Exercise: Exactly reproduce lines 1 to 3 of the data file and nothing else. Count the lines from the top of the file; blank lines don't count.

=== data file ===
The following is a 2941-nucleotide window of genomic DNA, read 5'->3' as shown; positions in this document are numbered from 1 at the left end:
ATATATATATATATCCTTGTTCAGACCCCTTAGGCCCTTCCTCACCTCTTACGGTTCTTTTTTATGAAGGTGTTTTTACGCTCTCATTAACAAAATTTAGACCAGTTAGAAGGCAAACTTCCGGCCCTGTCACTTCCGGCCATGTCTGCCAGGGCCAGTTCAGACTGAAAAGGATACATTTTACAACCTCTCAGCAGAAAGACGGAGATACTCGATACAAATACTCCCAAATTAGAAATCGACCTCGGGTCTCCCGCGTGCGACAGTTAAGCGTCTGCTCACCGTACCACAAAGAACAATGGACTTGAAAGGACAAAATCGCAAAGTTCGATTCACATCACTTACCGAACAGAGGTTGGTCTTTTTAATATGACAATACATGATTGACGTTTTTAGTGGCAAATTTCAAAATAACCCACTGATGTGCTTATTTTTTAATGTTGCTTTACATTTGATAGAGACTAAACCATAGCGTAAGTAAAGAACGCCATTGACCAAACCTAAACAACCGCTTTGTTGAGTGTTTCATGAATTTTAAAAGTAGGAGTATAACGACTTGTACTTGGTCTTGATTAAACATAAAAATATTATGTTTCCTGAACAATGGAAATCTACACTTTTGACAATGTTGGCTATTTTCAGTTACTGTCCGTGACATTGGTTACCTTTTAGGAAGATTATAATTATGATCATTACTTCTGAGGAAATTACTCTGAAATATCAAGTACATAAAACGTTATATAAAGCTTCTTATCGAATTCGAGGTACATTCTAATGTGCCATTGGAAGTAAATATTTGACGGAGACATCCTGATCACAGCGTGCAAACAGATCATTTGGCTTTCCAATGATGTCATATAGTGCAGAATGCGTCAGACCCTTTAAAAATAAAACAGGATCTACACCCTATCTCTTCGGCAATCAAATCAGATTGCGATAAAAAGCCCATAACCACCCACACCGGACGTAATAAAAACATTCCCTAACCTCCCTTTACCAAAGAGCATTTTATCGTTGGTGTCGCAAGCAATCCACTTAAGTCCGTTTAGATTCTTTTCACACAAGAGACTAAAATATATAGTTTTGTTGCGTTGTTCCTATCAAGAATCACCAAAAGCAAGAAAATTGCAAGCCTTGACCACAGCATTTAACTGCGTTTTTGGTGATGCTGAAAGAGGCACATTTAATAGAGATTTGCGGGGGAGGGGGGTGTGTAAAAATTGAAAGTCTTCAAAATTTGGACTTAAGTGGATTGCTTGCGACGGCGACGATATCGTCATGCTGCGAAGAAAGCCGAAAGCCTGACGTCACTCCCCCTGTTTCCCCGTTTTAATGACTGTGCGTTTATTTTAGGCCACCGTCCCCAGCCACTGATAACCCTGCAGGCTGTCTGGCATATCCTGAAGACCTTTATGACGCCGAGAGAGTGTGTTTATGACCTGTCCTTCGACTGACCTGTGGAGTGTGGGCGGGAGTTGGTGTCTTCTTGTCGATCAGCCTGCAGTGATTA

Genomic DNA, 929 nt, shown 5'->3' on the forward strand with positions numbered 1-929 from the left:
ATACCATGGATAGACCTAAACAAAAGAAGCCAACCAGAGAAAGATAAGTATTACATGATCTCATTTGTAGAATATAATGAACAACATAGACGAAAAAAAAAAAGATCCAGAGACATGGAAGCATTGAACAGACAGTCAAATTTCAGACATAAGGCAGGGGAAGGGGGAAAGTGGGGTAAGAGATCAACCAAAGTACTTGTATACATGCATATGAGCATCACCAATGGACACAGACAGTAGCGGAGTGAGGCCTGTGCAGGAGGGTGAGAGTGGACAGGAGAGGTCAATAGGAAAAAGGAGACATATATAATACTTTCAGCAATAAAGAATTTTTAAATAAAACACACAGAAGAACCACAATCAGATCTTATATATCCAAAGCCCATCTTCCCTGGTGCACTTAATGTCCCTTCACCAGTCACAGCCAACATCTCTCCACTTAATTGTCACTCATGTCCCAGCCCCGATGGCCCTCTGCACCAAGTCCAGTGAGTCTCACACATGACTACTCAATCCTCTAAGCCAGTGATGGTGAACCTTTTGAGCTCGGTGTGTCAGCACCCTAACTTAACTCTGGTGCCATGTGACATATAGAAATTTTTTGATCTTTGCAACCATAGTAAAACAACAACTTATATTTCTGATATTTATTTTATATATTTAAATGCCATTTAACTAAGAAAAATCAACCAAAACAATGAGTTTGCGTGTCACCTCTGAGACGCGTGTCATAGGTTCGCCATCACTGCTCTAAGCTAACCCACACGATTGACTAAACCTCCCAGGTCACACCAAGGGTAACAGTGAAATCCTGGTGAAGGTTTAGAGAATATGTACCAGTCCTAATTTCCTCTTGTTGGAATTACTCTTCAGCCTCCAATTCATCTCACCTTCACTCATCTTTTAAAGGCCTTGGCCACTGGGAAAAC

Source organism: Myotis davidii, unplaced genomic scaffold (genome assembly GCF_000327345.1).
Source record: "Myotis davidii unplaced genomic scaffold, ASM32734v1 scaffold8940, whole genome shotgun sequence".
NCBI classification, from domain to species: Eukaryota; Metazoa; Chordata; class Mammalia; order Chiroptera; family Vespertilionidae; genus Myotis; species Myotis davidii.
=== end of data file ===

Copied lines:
The following is a 2941-nucleotide window of genomic DNA, read 5'->3' as shown; positions in this document are numbered from 1 at the left end:
ATATATATATATATCCTTGTTCAGACCCCTTAGGCCCTTCCTCACCTCTTACGGTTCTTTTTTATGAAGGTGTTTTTACGCTCTCATTAACAAAATTTAGACCAGTTAGAAGGCAAACTTCCGGCCCTGTCACTTCCGGCCATGTCTGCCAGGGCCAGTTCAGACTGAAAAGGATACATTTTACAACCTCTCAGCAGAAAGACGGAGATACTCGATACAAATACTCCCAAATTAGAAATCGACCTCGGGTCTCCCGCGTGCGACAGTTAAGCGTCTGCTCACCGTACCACAAAGAACAATGGACTTGAAAGGACAAAATCGCAAAGTTCGATTCACATCACTTACCGAACAGAGGTTGGTCTTTTTAATATGACAATACATGATTGACGTTTTTAGTGGCAAATTTCAAAATAACCCACTGATGTGCTTATTTTTTAATGTTGCTTTACATTTGATAGAGACTAAACCATAGCGTAAGTAAAGAACGCCATTGACCAAACCTAAACAACCGCTTTGTTGAGTGTTTCATGAATTTTAAAAGTAGGAGTATAACGACTTGTACTTGGTCTTGATTAAACATAAAAATATTATGTTTCCTGAACAATGGAAATCTACACTTTTGACAATGTTGGCTATTTTCAGTTACTGTCCGTGACATTGGTTACCTTTTAGGAAGATTATAATTATGATCATTACTTCTGAGGAAATTACTCTGAAATATCAAGTACATAAAACGTTATATAAAGCTTCTTATCGAATTCGAGGTACATTCTAATGTGCCATTGGAAGTAAATATTTGACGGAGACATCCTGATCACAGCGTGCAAACAGATCATTTGGCTTTCCAATGATGTCATATAGTGCAGAATGCGTCAGACCCTTTAAAAATAAAACAGGATCTACACCCTATCTCTTCGGCAATCAAATCAGATTGCGATAAAAAGCCCATAACCACCCACACCGGACGTAATAAAAACATTCCCTAACCTCCCTTTACCAAAGAGCATTTTATCGTTGGTGTCGCAAGCAATCCACTTAAGTCCGTTTAGATTCTTTTCACACAAGAGACTAAAATATATAGTTTTGTTGCGTTGTTCCTATCAAGAATCACCAAAAGCAAGAAAATTGCAAGCCTTGACCACAGCATTTAACTGCGTTTTTGGTGATGCTGAAAGAGGCACATTTAATAGAGATTTGCGGGGGAGGGGGGTGTGTAAAAATTGAAAGTCTTCAAAATTTGGACTTAAGTGGATTGCTTGCGACGGCGACGATATCGTCATGCTGCGAAGAAAGCCGAAAGCCTGACGTCACTCCCCCTGTTTCCCCGTTTTAATGACTGTGCGTTTATTTTAGGCCACCGTCCCCAGCCACTGATAACCCTGCAGGCTGTCTGGCATATCCTGAAGACCTTTATGACGCCGAGAGAGTGTGTTTATGACCTGTCCTTCGACTGACCTGTGGAGTGTGGGCGGGAGTTGGTGTCTTCTTGTCGATCAGCCTGCAGTGATTA

Genomic DNA, 929 nt, shown 5'->3' on the forward strand with positions numbered 1-929 from the left: